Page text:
products because of the economic impact on the domestic
economy. Whereas, non-ethnocentric consumers tend to evaluate
foreign-made products more objectively for their extrinsic
characteristics.

Example: Indians boycotted the purchase of British goods.


Japanese boycotted the use of American goods.

Domestic marketers can attract ethnocentric consumers by


stressing a nationalistic appeal in their promos. Like “Made in
America”, “The jeans that built America”, “Born in Japan,
entertaining the world”, “We know India better”, “Hum desh ka
namak khate hain” etc.

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Self and Self-Image

 Consumers have a number of enduring images of themselves.

 These self-images or perceptions of self are very closely


associated with personality in that individuals tend to buy
products, and patronize retailers, with images or personalities
that closely correspond to their own self-images.

One or Multiple Selves:

 Historically, individuals have been thought to have a “single


self” and to be interested in products that satisfy that single
self.

 However, research indicates that it is more accurate to think


of the consumer in terms of a multiple self or multiple
selves.

 This is because a single consumer will act quite differently


with different people and in different situations.

The Makeup of the Self-Image:

 Each individual has an image of himself/herself as a certain


kind of person, with certain habits, traits, possessions,
relationships etc.

40
 The individual’s self-image is unique which is the outgrowth
of that person’s background and experience.

 Individuals develop their self-images through interactions


with other people, initially their parents and then other
individuals or groups with whom they relate over the years.

 The notion of a consumer having multiple selves or multiple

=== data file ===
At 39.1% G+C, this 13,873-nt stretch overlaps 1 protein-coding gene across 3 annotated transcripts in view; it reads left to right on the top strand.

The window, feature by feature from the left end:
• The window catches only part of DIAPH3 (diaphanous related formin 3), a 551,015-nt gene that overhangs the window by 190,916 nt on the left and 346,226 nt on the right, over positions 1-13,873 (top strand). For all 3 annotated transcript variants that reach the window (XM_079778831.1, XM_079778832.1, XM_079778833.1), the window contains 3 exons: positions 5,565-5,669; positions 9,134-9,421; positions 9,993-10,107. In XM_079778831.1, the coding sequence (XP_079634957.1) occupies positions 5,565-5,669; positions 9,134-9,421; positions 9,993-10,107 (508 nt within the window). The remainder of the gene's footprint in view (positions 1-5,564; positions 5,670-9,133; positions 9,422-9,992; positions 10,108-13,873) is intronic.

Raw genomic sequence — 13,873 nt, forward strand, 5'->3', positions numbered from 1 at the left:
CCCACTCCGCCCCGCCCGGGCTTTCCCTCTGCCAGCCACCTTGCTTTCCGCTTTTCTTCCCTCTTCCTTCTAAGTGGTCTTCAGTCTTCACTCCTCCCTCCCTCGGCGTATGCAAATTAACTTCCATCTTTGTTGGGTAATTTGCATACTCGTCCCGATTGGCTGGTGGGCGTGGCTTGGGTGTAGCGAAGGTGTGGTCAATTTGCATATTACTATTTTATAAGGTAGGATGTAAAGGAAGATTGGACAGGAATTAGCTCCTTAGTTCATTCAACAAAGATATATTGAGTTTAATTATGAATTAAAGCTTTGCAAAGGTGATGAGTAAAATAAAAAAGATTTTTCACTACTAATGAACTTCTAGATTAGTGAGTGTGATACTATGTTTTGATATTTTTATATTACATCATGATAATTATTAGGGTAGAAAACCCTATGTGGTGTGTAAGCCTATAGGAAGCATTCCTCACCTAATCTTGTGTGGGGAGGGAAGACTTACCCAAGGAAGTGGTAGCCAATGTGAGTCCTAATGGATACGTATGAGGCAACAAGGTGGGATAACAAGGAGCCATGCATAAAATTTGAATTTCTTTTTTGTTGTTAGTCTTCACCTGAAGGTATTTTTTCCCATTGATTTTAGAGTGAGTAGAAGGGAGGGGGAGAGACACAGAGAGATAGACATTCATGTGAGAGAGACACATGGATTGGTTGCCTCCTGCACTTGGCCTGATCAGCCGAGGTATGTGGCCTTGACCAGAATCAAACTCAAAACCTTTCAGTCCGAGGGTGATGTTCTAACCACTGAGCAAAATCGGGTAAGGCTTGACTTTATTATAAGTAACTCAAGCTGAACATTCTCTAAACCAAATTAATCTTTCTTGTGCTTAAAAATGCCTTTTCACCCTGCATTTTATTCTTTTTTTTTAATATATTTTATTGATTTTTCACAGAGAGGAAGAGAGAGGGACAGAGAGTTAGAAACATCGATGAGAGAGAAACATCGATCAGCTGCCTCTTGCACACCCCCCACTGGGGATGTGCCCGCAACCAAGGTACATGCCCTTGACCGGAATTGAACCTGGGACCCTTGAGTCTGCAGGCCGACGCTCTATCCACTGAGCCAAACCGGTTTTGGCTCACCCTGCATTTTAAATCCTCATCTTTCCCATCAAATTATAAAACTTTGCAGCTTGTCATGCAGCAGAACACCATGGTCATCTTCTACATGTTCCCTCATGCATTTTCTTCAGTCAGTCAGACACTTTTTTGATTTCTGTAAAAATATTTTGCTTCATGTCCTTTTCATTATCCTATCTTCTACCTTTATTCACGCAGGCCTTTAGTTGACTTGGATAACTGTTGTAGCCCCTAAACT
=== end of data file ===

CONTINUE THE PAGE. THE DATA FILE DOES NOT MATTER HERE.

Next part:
roles is consistent with the idea of use-situation
segmentation. Example: Clothes to be worn at different
functions/parties, watches and jewellery to be used for
different parties etc.

 Consumers attempt to preserve or enhance their self-images


by selecting products with images or personalities they
believe are congruent with their own self-images and
avoiding products that are not.

There are five specific kinds of self-images:

 Actual Self-Image: How consumers in fact see


themselves.
 Ideal Self-Image: How consumers would like to see
themselves.
 Social Self-Image: How consumers feel others see them.
 Ideal Social Self-Image: How consumers would like
others to see them.
 Expected Self-Image: How consumers expect to see
themselves at some specified future time. The expected
self-image is somewhere between the actual and ideal self-
images. This is of more use to marketers as it provides
consumers with a realistic chance to change themselves.

41
Example: You feel that you are an introvert person. You want to
be an extrovert person. You know that others see you as a shy
and harmless creature. You want others to see you as a potent
and capable person who takes challenges in life. You want to
change yourself within five years from now so that you are no
longer shy and introvert rather an energetic person who likes
difficulties

 In different contexts, consumers might select a different self-


image to guide their attitudes or behaviour.

 Example: With some everyday household products,


consumers might be guided by their actual self-images;
whereas, for some socially enhancing or socially conspicuous
products, they might be guided by their social self-images.
Like, the purchase of a toothpaste or tomato sauce may
depend on the actual self-image, but the purchase of a car or
perfume may depend upon the social self-image.

The Extended Self:

 Consumers’ possessions can be seen to confirm or extend


their self-images. For instance, acquiring a desired or sought-
after tennis racquet might serve to expand or enrich a
person’s self-image. The person might now see himself or
herself as being more competitive, more fit, and more
successful.

 Thus, possessions are considered extensions of the self.

 It has been proposed that possessions can extend the self in a


number of ways: